American soldiers try to carry out vague orders in an untenable situation
To most of us, the American soldier in Iraq is little more than an armed cipher, a highly trained machine shrouded in fatigues and futuristic equipment. Isolated not just by geography but also by the literal self-effacement of the military, our troops keep their feelings -- about Iraqi civilians, or the effectiveness of the occupation itself -- to themselves. Any ambivalence is unlikely to be shared with a reporter from CNN.
In "Occupation: Dreamland," eight members of the Army's 82nd Airborne Division allow the directors Ian Olds and Garrett Scott to shadow them for six weeks early in 2004. Stationed in a rapidly destabilizing Falluja -- mere months before the infamous burning and hanging of civilian contractors -- the squad is bunked in a former Baathist retreat known to the locals as Dreamland. Their mission: to maintain security in the area while improving relations with the Iraqis, a near-impossible task requiring a surreal agenda of search-and-seizure raids juxtaposed with impromptu town meetings.
Through the film's jittery lens, we accompany the squad members on nerve-racking patrols and hang out with them in cramped living quarters. What we see is a determinedly nonpartisan portrait of regular guys, all doing their best to carry out inchoate orders in an untenable situation.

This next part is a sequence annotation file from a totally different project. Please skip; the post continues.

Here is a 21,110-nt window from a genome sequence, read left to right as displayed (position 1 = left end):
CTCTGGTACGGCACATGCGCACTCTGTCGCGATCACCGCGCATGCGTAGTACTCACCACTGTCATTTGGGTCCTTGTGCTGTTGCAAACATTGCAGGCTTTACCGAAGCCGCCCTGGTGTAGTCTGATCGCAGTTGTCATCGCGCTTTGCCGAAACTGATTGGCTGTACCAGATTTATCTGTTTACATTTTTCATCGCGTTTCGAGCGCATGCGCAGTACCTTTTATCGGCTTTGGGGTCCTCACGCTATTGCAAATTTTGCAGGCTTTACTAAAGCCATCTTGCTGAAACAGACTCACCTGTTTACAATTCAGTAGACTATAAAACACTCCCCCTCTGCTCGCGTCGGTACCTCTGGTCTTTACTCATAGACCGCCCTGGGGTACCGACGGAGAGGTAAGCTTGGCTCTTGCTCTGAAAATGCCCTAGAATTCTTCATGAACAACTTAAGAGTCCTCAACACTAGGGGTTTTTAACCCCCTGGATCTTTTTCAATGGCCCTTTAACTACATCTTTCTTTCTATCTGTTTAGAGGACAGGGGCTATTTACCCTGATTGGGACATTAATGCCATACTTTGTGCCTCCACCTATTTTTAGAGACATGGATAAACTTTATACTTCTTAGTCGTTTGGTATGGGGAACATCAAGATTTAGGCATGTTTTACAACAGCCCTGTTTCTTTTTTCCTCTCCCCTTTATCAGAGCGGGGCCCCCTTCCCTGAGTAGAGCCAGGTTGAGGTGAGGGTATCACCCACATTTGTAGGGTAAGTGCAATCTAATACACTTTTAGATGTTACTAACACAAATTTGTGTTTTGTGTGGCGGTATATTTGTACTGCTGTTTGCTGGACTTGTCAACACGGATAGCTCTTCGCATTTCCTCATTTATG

The film's most powerful moment occurs not in the heat of the streets but in the calm of the classroom. During a series of compulsory re-enlistment seminars, soldiers who admit their disinclination to continue in the Army are repeatedly warned of their inability to survive in the outside world -- a view that is persuasively rebutted by every other scene in the film. Indeed, as the men openly question the usefulness of their presence in Iraq, "Occupation: Dreamland" presents a compelling study of composure and decency in the midst of overwhelming pointlessness. "I guess somebody smarter than me knows what's going on," offers one young man. No one watching will want to be the one to tell him. (J. Catsoulis, New York Times)
Thu & Fri January 26 & 27, 2006, 7:00 & 9:00, Muenzinger Auditorium
USA, 2005, in English, Color, 79 min • official site